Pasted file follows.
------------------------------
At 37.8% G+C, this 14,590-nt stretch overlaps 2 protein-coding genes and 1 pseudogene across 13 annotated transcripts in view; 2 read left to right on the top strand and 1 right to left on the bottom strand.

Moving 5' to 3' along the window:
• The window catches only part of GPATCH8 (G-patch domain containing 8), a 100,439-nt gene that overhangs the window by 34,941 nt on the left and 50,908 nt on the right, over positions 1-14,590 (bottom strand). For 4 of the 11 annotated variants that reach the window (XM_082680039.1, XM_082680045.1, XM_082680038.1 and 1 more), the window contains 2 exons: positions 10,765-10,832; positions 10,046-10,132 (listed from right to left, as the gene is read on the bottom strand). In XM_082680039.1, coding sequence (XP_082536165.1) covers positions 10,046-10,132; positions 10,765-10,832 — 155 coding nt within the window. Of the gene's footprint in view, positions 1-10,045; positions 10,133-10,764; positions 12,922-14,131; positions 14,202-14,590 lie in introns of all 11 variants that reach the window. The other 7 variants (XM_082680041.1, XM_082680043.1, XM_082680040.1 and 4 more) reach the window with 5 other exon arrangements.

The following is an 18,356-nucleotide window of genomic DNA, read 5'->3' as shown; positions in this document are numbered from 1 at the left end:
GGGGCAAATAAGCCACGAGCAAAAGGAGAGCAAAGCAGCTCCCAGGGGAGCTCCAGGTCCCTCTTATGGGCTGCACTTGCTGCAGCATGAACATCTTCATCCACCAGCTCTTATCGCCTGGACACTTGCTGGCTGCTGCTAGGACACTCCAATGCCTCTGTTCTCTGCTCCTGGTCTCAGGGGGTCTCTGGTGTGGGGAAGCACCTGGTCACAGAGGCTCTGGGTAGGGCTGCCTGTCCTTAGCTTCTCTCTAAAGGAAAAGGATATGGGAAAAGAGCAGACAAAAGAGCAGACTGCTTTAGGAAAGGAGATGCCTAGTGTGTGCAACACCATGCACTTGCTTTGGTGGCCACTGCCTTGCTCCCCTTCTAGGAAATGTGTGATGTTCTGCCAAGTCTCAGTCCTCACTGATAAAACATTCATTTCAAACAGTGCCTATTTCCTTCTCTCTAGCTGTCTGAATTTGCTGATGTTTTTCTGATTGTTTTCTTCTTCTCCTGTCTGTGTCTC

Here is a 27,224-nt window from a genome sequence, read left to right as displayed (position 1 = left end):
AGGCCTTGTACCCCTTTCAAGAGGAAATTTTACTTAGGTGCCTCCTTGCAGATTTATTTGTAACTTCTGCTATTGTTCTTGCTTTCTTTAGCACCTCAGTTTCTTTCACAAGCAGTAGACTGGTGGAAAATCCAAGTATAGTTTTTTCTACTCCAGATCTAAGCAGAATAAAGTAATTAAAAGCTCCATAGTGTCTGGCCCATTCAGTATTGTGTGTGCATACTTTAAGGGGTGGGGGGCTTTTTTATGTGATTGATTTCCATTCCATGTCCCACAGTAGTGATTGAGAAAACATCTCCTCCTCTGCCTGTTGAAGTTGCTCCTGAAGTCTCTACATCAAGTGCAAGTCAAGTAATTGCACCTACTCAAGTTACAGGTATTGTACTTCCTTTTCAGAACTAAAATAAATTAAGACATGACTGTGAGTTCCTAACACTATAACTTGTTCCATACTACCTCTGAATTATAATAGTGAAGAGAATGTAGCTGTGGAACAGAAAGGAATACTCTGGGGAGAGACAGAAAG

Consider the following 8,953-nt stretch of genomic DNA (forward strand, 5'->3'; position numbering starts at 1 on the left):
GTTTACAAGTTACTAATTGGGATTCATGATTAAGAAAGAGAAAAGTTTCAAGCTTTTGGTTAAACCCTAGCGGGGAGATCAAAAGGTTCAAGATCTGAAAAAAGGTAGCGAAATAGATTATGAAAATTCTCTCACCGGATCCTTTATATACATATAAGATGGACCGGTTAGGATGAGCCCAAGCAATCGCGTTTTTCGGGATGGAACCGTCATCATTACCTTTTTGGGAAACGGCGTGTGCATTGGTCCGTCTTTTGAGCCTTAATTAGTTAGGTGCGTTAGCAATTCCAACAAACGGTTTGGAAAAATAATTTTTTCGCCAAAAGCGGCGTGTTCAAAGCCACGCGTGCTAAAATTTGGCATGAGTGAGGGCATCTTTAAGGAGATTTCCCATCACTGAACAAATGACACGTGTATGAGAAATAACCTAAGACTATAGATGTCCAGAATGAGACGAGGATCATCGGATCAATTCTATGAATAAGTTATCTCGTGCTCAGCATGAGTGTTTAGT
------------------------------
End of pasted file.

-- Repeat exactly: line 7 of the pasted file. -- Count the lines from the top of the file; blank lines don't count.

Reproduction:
AGGCCTTGTACCCCTTTCAAGAGGAAATTTTACTTAGGTGCCTCCTTGCAGATTTATTTGTAACTTCTGCTATTGTTCTTGCTTTCTTTAGCACCTCAGTTTCTTTCACAAGCAGTAGACTGGTGGAAAATCCAAGTATAGTTTTTTCTACTCCAGATCTAAGCAGAATAAAGTAATTAAAAGCTCCATAGTGTCTGGCCCATTCAGTATTGTGTGTGCATACTTTAAGGGGTGGGGGGCTTTTTTATGTGATTGATTTCCATTCCATGTCCCACAGTAGTGATTGAGAAAACATCTCCTCCTCTGCCTGTTGAAGTTGCTCCTGAAGTCTCTACATCAAGTGCAAGTCAAGTAATTGCACCTACTCAAGTTACAGGTATTGTACTTCCTTTTCAGAACTAAAATAAATTAAGACATGACTGTGAGTTCCTAACACTATAACTTGTTCCATACTACCTCTGAATTATAATAGTGAAGAGAATGTAGCTGTGGAACAGAAAGGAATACTCTGGGGAGAGACAGAAAG